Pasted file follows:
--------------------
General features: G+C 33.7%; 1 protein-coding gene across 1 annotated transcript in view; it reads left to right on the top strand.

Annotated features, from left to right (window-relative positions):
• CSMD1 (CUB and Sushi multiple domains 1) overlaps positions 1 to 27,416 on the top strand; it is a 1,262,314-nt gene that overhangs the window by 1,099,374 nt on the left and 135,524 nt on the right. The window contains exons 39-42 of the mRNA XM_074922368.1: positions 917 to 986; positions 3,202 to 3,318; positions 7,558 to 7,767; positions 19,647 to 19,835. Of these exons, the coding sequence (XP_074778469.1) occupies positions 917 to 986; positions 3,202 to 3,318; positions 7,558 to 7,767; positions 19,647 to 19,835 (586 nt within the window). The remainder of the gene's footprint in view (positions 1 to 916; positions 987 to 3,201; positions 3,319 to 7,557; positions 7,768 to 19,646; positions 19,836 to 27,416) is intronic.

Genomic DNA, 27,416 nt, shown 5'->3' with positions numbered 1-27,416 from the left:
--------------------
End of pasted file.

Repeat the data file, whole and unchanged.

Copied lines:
General features: G+C 33.7%; 1 protein-coding gene across 1 annotated transcript in view; it reads left to right on the top strand.

Annotated features, from left to right (window-relative positions):
• CSMD1 (CUB and Sushi multiple domains 1) overlaps positions 1 to 27,416 on the top strand; it is a 1,262,314-nt gene that overhangs the window by 1,099,374 nt on the left and 135,524 nt on the right. The window contains exons 39-42 of the mRNA XM_074922368.1: positions 917 to 986; positions 3,202 to 3,318; positions 7,558 to 7,767; positions 19,647 to 19,835. Of these exons, the coding sequence (XP_074778469.1) occupies positions 917 to 986; positions 3,202 to 3,318; positions 7,558 to 7,767; positions 19,647 to 19,835 (586 nt within the window). The remainder of the gene's footprint in view (positions 1 to 916; positions 987 to 3,201; positions 3,319 to 7,557; positions 7,768 to 19,646; positions 19,836 to 27,416) is intronic.

Genomic DNA, 27,416 nt, shown 5'->3' with positions numbered 1-27,416 from the left: